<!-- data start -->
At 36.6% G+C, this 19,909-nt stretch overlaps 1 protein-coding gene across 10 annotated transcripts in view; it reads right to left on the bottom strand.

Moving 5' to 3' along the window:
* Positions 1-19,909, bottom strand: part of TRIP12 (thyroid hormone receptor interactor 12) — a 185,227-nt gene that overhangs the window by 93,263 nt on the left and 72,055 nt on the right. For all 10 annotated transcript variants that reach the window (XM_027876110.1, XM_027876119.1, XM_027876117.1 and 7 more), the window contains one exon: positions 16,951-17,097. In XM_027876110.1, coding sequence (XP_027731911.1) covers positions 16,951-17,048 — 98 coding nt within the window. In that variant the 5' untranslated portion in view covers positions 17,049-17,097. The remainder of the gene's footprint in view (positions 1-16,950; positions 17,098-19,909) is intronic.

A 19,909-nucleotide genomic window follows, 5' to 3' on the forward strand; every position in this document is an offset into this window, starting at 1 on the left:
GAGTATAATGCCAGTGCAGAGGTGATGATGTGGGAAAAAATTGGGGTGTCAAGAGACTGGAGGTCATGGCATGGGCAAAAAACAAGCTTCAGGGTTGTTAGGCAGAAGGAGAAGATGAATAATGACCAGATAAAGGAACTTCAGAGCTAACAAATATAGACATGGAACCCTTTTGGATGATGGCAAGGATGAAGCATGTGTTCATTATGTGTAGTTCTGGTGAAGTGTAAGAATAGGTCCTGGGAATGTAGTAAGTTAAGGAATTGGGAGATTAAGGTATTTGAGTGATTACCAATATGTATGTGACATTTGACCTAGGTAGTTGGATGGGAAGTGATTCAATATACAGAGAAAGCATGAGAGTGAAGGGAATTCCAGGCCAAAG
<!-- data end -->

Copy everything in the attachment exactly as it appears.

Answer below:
At 36.6% G+C, this 19,909-nt stretch overlaps 1 protein-coding gene across 10 annotated transcripts in view; it reads right to left on the bottom strand.

Moving 5' to 3' along the window:
* Positions 1-19,909, bottom strand: part of TRIP12 (thyroid hormone receptor interactor 12) — a 185,227-nt gene that overhangs the window by 93,263 nt on the left and 72,055 nt on the right. For all 10 annotated transcript variants that reach the window (XM_027876110.1, XM_027876119.1, XM_027876117.1 and 7 more), the window contains one exon: positions 16,951-17,097. In XM_027876110.1, coding sequence (XP_027731911.1) covers positions 16,951-17,048 — 98 coding nt within the window. In that variant the 5' untranslated portion in view covers positions 17,049-17,097. The remainder of the gene's footprint in view (positions 1-16,950; positions 17,098-19,909) is intronic.

A 19,909-nucleotide genomic window follows, 5' to 3' on the forward strand; every position in this document is an offset into this window, starting at 1 on the left:
GAGTATAATGCCAGTGCAGAGGTGATGATGTGGGAAAAAATTGGGGTGTCAAGAGACTGGAGGTCATGGCATGGGCAAAAAACAAGCTTCAGGGTTGTTAGGCAGAAGGAGAAGATGAATAATGACCAGATAAAGGAACTTCAGAGCTAACAAATATAGACATGGAACCCTTTTGGATGATGGCAAGGATGAAGCATGTGTTCATTATGTGTAGTTCTGGTGAAGTGTAAGAATAGGTCCTGGGAATGTAGTAAGTTAAGGAATTGGGAGATTAAGGTATTTGAGTGATTACCAATATGTATGTGACATTTGACCTAGGTAGTTGGATGGGAAGTGATTCAATATACAGAGAAAGCATGAGAGTGAAGGGAATTCCAGGCCAAAG